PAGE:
Following the main road through the village, you will end up right in front of the massive building that governs this place: Biertan fortified church. Houses surround it from all sides and a small square decorated with flowers and trees lies in front of it.
Next to the square and at the entrance of the church are different stalls selling handmade objects or other souvenirs that could remind you of this place. One thing that I would recommend here is to bring a Romanian conversation guide that could facilitate your dialogue with the vendors. Most of them, if not all, only speak Romanian. So, if you want more info on the place or on the items they are selling, a conversation guide would come in handy.
Compared to the church at Hosman, this one is easily visitable. It has clear opening hours, during which you can buy your visiting ticket and enter the fortification. So here they are:
April, May, September, October: open every day from 10:00-13:00 and 14:00-17:00
June-August: open every day from 10:00-13:00 and 14:00-19:00
November-March: open every Tuesdays to Sundays from 11:00-15:00.
What makes Biertan fortified church spectacular?
Well, besides its historical character, it offers one the perspective of a different Romania than the one you know from the country’s urban areas. A mystical Romania, filled with tales from medieval times. A cultural-rich Romania, where you can see how life was for the people of this country back in the days. And lastly, a fascinating Romania, where you can indulge your sight with constructions such as this one and the serene landscapes that surround it.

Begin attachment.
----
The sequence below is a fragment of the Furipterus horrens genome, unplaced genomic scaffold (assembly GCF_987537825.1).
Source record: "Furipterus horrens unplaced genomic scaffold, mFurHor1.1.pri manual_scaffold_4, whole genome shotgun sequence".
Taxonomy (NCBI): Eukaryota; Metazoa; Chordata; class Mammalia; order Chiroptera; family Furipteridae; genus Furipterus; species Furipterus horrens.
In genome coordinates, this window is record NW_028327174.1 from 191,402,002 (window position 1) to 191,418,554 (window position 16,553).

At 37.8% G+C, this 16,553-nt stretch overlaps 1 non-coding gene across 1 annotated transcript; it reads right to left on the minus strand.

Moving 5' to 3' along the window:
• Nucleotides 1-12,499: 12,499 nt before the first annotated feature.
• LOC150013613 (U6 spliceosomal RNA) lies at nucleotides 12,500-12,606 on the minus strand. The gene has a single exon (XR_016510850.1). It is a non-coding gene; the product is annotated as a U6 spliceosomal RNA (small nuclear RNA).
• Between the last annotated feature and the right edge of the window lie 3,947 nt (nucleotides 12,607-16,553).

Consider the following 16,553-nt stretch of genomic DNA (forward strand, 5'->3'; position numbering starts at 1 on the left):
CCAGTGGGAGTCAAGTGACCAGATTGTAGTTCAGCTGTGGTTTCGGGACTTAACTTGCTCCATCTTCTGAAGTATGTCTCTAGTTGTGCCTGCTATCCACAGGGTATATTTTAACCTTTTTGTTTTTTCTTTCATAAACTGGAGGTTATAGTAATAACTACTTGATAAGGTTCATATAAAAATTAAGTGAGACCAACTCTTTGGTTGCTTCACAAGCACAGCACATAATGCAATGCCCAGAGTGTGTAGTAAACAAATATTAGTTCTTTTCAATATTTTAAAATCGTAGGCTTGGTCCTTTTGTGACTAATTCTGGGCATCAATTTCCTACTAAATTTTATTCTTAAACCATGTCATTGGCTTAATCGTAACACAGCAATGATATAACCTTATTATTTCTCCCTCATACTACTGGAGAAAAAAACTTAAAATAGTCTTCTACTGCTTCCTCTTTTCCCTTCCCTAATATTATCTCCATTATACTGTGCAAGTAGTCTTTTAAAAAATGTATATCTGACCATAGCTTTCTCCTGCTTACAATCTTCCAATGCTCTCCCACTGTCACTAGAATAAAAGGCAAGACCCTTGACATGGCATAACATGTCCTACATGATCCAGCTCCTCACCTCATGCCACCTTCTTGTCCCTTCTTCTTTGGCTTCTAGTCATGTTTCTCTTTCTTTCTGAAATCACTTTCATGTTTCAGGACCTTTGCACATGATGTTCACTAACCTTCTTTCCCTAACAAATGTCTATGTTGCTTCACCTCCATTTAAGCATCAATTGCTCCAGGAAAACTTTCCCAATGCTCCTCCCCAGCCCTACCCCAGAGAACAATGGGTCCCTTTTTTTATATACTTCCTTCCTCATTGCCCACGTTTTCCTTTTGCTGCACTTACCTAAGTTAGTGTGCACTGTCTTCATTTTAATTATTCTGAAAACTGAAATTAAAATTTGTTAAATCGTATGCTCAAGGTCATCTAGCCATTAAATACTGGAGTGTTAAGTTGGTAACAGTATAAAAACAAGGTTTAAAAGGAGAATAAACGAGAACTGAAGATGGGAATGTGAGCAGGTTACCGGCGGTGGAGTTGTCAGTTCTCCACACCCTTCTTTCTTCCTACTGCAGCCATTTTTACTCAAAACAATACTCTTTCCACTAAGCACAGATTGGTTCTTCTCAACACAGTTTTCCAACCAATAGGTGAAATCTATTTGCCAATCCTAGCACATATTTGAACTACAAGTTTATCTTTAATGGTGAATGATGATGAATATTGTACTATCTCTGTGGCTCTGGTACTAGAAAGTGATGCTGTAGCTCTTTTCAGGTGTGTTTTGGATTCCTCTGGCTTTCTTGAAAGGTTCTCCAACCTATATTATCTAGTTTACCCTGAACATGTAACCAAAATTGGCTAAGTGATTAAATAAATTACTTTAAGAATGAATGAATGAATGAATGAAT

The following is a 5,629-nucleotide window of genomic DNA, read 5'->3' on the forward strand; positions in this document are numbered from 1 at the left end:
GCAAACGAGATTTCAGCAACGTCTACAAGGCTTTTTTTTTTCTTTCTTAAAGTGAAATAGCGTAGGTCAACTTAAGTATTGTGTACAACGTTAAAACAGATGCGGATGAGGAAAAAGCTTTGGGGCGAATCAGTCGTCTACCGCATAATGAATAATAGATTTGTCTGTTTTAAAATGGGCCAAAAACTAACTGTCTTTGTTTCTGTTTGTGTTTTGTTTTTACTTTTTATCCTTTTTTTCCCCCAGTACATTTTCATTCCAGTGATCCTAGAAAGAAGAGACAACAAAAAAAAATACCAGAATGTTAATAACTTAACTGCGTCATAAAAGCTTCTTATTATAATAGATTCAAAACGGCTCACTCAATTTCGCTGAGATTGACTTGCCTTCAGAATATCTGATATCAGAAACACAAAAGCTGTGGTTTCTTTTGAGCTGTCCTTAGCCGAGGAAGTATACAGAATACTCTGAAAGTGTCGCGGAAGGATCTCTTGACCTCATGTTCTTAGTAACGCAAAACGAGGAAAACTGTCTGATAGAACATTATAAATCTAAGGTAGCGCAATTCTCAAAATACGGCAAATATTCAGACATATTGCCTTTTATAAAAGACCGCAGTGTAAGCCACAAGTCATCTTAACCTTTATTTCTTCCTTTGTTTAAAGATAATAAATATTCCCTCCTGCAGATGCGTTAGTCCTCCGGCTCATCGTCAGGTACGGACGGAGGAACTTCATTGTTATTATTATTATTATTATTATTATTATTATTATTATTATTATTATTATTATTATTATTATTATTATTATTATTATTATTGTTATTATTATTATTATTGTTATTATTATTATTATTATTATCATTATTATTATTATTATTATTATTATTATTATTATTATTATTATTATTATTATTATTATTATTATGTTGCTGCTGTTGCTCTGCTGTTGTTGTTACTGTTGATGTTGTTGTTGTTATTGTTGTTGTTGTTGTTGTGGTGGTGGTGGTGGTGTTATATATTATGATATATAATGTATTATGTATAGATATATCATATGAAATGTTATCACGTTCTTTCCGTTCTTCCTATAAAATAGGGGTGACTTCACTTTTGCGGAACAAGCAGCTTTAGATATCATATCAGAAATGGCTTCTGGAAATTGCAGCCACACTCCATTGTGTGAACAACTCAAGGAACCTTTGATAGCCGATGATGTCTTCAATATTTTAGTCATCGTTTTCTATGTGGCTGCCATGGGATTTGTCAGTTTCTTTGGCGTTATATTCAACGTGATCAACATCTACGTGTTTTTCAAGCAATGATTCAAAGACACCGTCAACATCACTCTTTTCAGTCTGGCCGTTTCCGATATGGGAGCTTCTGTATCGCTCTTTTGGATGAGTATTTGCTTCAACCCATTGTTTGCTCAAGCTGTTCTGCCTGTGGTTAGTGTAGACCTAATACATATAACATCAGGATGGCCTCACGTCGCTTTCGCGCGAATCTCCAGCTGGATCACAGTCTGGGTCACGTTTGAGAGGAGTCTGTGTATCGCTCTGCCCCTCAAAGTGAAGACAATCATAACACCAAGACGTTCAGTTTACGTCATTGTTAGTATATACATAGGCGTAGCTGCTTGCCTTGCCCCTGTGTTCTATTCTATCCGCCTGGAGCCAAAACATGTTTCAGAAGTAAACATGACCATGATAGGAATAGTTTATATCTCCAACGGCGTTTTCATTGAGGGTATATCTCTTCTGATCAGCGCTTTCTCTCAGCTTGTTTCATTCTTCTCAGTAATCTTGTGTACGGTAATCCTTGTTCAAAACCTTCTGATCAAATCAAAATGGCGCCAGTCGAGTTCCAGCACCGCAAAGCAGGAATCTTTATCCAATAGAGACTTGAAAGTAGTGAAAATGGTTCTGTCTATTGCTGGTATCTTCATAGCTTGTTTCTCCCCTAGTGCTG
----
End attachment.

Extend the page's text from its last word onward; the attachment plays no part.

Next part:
Here, you can enjoy a peaceful day, exploring the remains of an important historical settlement. Walking through the church’s courtyard, one can see the strategically constructed walls of fortification, different defence towers and the whole village of Biertan.
Inside the church, one can find a room that harboured the most important valuable objects. A massive wooden renascence door secures the room with not less than 13 locks. I have never seen such an impressive lock system before. Due to its singularity, the universal exposition in Paris from 1900 showed this masterpiece.
4. Discover Southern Transylvania in depth
One remarkable aspect of Biertan is the fact that it is part of UNESCO world heritage. It provides a vivid picture of the cultural landscape of southern Transylvania. The untouched, serene countryside landscapes, village life, the fortified church that still holds services, and unaltered medieval settlement, show the world a mythical part of Transylvania.
If you are lucky by any chance and you choose to visit this village in the third week of September, you will encounter a one-of-a-kind cultural event. The remaining Saxons that still live in Biertan or the nearby villages, gather yearly to celebrate their culture in the square of Biertan. Music echoes throughout the village together with lots of people dressed in their traditional clothes. It is amazing to know that even after so many years, the younger generation keeps their tradition and culture alive.
Is Biertan worth visiting? I would say YES. From all my heart. The adventurous roads, beautiful countryside landscapes, medieval village and fortified church are absolutely worth your time. You will not only get to experience a different side of Romania, but you will learn so much more about the history of the place together with its culture. So, if you are in the area, I definitely recommend you this one day trip to Biertan: a mystical village in the heart of Transylvania.